Google, based in Mountain View, Calif., dominates the market for targeted text-based ads, both those linked to the results on its hugely popular search engine and those delivered to other websites. New York-based DoubleClick is a leading provider of technology for delivering large display ads on websites and tracking who views them.
Google has said it is committed to preserving privacy and has promised to uphold the existing contracts DoubleClick has with its clients that limit how it can use customer data.
“The FTC’s strong support sends a clear message: This acquisition poses no risk to competition and will benefit consumers,” Google Chief Executive Eric Schmidt said in a statement.
The FTC said Google and DoubleClick provided different advertising services and did not compete directly. The commission cited acquisitions this year by Microsoft, Yahoo Inc. and AOL, the Internet division of Time Warner Inc., as evidence that the online ad market was evolving and “at most, moderately concentrated.”
Just Wednesday, Viacom Inc. announced a five-year, $500-million deal with Microsoft to replace DoubleClick as the provider of ads to its network of websites.
The FTC noted that Microsoft, Yahoo and Time Warner “have access to their own unique data stores” of online advertising information and that the companies “appear to be well-positioned to compete vigorously against Google in this new marketplace.”
“At bottom, the concerns raised by Google’s competitors . . . really amount to a fear that the transaction will lead to Google offering a superior product to its customers,” the commission said.
The FTC asked for public reaction to a draft set of principles that would call for websites to explain clearly what information they collect and to allow users to block the collection of such data. The principles also called for the industry to prevent improper access to such information and avoid unnecessarily lengthy retention, and to get explicit permission from users to keep their data after the companies change their privacy policies.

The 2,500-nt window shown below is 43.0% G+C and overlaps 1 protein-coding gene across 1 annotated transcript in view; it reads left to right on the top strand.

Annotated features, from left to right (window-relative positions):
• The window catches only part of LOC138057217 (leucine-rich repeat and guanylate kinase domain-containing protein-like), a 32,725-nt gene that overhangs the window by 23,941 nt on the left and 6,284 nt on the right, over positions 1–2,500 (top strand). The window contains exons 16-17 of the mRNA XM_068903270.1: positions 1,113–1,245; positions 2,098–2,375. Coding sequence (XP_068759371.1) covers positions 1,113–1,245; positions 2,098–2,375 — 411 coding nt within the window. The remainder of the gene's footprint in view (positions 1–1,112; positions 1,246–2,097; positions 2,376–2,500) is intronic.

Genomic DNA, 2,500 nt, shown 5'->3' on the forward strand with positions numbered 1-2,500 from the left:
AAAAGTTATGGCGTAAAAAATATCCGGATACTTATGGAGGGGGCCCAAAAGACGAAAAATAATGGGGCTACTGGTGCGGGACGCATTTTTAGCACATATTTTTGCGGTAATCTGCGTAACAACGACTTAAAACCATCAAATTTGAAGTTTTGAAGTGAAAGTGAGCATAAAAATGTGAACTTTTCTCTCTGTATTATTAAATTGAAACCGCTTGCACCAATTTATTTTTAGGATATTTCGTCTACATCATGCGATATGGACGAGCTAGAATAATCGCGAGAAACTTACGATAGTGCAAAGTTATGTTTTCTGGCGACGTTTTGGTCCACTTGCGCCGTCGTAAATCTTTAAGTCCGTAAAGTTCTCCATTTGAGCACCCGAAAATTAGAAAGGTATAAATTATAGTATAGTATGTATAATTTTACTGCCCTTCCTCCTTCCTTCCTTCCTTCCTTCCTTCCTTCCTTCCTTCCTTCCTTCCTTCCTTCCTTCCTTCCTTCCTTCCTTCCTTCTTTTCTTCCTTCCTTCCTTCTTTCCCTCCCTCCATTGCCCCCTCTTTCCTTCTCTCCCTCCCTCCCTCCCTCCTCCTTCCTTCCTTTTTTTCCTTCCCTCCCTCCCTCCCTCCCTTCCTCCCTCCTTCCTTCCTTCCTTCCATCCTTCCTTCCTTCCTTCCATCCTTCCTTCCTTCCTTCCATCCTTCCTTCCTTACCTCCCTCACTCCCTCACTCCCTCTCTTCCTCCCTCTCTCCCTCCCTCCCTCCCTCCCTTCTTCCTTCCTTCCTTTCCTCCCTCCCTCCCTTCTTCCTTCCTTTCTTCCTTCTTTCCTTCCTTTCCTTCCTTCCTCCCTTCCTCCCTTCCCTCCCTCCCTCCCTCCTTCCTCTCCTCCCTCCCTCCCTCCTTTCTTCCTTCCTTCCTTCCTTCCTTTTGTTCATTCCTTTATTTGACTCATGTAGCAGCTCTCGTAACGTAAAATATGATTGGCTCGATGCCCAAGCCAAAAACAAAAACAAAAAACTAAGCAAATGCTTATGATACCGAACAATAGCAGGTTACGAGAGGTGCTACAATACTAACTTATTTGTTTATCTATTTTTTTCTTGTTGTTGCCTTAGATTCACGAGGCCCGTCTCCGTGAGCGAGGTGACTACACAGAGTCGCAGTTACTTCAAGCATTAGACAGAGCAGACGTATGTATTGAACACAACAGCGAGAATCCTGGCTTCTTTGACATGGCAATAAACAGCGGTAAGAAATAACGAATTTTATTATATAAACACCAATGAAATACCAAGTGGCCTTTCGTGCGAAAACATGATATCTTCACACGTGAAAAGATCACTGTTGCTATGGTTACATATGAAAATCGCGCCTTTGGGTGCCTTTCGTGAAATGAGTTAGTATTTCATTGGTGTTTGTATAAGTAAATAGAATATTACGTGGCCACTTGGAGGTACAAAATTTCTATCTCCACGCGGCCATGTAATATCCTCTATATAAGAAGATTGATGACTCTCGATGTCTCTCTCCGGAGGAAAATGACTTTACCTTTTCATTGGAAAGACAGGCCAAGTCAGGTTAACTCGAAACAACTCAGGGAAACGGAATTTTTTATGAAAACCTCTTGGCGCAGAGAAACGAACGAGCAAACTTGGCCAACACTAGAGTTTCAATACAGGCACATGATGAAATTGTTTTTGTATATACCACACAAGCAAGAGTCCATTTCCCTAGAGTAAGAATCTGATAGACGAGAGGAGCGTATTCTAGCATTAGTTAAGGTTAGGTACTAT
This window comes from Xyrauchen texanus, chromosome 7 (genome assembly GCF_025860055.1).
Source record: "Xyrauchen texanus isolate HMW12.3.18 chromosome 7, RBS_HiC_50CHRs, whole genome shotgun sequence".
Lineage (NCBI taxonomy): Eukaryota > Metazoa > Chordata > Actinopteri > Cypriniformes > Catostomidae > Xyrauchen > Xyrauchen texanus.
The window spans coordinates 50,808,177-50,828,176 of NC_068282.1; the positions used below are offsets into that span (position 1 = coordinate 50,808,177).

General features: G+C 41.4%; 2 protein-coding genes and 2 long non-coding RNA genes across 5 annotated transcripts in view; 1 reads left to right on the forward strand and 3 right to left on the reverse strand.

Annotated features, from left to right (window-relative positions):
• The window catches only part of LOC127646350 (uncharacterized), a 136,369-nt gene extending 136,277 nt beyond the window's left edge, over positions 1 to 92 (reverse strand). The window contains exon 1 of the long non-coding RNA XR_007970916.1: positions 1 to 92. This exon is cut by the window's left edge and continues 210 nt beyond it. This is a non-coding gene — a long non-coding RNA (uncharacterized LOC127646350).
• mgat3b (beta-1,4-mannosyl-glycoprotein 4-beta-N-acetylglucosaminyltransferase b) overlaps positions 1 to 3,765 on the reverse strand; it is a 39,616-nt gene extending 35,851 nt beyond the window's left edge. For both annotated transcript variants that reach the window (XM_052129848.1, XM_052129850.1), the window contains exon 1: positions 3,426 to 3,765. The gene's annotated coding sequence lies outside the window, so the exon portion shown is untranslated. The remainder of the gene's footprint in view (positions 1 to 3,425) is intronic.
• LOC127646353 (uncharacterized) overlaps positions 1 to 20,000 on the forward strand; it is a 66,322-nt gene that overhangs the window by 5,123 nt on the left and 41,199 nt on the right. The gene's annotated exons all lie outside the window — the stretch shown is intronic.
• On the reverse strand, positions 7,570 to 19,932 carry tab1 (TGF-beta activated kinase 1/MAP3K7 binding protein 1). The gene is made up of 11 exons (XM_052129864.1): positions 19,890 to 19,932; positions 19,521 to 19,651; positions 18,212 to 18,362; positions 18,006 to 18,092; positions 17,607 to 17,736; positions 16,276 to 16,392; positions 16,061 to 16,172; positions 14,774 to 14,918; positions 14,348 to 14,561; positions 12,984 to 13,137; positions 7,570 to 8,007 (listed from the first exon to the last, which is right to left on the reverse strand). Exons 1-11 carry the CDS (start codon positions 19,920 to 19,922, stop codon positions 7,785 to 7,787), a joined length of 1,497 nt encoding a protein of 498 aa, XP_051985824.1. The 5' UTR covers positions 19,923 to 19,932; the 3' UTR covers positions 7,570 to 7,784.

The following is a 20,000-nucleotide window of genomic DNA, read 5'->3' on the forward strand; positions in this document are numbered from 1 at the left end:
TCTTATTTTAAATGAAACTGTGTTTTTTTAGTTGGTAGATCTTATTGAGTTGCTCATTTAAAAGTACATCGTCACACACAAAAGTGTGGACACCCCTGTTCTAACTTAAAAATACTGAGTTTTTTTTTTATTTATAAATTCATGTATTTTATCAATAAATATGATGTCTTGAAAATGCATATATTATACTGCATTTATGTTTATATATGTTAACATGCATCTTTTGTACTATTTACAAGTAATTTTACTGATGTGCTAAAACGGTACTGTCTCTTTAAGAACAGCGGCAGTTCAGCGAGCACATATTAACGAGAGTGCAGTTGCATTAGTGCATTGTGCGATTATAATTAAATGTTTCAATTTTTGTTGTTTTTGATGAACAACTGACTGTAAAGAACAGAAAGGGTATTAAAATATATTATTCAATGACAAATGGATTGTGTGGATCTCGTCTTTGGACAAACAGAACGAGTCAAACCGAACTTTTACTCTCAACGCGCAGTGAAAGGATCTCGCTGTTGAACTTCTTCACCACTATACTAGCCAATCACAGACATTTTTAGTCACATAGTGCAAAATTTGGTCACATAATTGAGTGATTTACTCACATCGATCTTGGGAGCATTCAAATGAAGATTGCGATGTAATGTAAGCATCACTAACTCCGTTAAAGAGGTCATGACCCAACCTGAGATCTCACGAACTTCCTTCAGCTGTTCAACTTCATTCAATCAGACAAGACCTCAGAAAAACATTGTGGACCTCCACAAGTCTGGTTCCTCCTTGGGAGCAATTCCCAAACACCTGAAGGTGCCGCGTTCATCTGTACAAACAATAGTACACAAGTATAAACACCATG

Pam Dixon, who heads the nonprofit World Privacy Forum and has led efforts to establish a binding “do not track” list similar to the “do not call” blocks on telemarketers, said the FTC guidelines were notable for implying that an existing industry effort, the Network Advertising Initiative, had been ineffective.
Under that venture, consumers can visit one website to opt out of data collection by 20,000 participating websites. But the members represent only a fraction of Internet sites and typically advertise the program only in their dense privacy policies. Additionally, those opt-outs are recorded on “cookies” -- small chunks of identifying data stored on users’ computers -- and all such cookies are commonly deleted at regular intervals by consumers concerned about privacy.
Network Advertising Initiative Executive Director Trevor Hughes said that the FTC guidance was welcome and that privacy policies might need to be simplified for consumers.